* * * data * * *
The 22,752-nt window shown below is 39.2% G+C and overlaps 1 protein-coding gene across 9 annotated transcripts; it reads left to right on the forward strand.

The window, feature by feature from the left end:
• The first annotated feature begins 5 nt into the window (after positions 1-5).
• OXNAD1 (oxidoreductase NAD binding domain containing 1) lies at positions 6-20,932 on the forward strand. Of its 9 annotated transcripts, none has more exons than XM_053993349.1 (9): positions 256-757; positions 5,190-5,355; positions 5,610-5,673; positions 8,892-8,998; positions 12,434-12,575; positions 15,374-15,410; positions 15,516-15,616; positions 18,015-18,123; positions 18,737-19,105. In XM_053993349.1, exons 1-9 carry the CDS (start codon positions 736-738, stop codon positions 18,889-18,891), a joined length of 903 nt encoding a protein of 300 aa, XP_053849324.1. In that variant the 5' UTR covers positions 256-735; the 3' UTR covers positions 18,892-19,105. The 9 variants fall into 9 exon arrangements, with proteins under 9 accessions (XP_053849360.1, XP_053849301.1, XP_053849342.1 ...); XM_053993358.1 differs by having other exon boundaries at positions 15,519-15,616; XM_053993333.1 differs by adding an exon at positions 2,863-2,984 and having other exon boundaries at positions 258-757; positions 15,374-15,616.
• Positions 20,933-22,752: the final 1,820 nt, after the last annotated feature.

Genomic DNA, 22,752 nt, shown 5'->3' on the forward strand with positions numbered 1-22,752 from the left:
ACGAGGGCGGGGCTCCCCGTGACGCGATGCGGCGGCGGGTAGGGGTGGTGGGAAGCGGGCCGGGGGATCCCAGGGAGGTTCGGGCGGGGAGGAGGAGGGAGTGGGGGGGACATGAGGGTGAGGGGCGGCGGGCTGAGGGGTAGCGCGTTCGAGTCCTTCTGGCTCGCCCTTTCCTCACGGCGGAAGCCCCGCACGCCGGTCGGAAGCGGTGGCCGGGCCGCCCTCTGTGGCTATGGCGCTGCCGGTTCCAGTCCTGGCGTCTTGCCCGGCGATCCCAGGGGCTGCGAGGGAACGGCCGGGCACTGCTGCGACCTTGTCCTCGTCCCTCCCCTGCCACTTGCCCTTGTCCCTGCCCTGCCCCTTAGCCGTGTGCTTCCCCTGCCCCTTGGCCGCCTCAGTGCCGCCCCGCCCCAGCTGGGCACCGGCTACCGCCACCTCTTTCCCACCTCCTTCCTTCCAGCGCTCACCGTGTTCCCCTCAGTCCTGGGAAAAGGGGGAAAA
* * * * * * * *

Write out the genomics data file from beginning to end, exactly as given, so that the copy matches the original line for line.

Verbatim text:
The 22,752-nt window shown below is 39.2% G+C and overlaps 1 protein-coding gene across 9 annotated transcripts; it reads left to right on the forward strand.

The window, feature by feature from the left end:
• The first annotated feature begins 5 nt into the window (after positions 1-5).
• OXNAD1 (oxidoreductase NAD binding domain containing 1) lies at positions 6-20,932 on the forward strand. Of its 9 annotated transcripts, none has more exons than XM_053993349.1 (9): positions 256-757; positions 5,190-5,355; positions 5,610-5,673; positions 8,892-8,998; positions 12,434-12,575; positions 15,374-15,410; positions 15,516-15,616; positions 18,015-18,123; positions 18,737-19,105. In XM_053993349.1, exons 1-9 carry the CDS (start codon positions 736-738, stop codon positions 18,889-18,891), a joined length of 903 nt encoding a protein of 300 aa, XP_053849324.1. In that variant the 5' UTR covers positions 256-735; the 3' UTR covers positions 18,892-19,105. The 9 variants fall into 9 exon arrangements, with proteins under 9 accessions (XP_053849360.1, XP_053849301.1, XP_053849342.1 ...); XM_053993358.1 differs by having other exon boundaries at positions 15,519-15,616; XM_053993333.1 differs by adding an exon at positions 2,863-2,984 and having other exon boundaries at positions 258-757; positions 15,374-15,616.
• Positions 20,933-22,752: the final 1,820 nt, after the last annotated feature.

Genomic DNA, 22,752 nt, shown 5'->3' on the forward strand with positions numbered 1-22,752 from the left:
ACGAGGGCGGGGCTCCCCGTGACGCGATGCGGCGGCGGGTAGGGGTGGTGGGAAGCGGGCCGGGGGATCCCAGGGAGGTTCGGGCGGGGAGGAGGAGGGAGTGGGGGGGACATGAGGGTGAGGGGCGGCGGGCTGAGGGGTAGCGCGTTCGAGTCCTTCTGGCTCGCCCTTTCCTCACGGCGGAAGCCCCGCACGCCGGTCGGAAGCGGTGGCCGGGCCGCCCTCTGTGGCTATGGCGCTGCCGGTTCCAGTCCTGGCGTCTTGCCCGGCGATCCCAGGGGCTGCGAGGGAACGGCCGGGCACTGCTGCGACCTTGTCCTCGTCCCTCCCCTGCCACTTGCCCTTGTCCCTGCCCTGCCCCTTAGCCGTGTGCTTCCCCTGCCCCTTGGCCGCCTCAGTGCCGCCCCGCCCCAGCTGGGCACCGGCTACCGCCACCTCTTTCCCACCTCCTTCCTTCCAGCGCTCACCGTGTTCCCCTCAGTCCTGGGAAAAGGGGGAAAA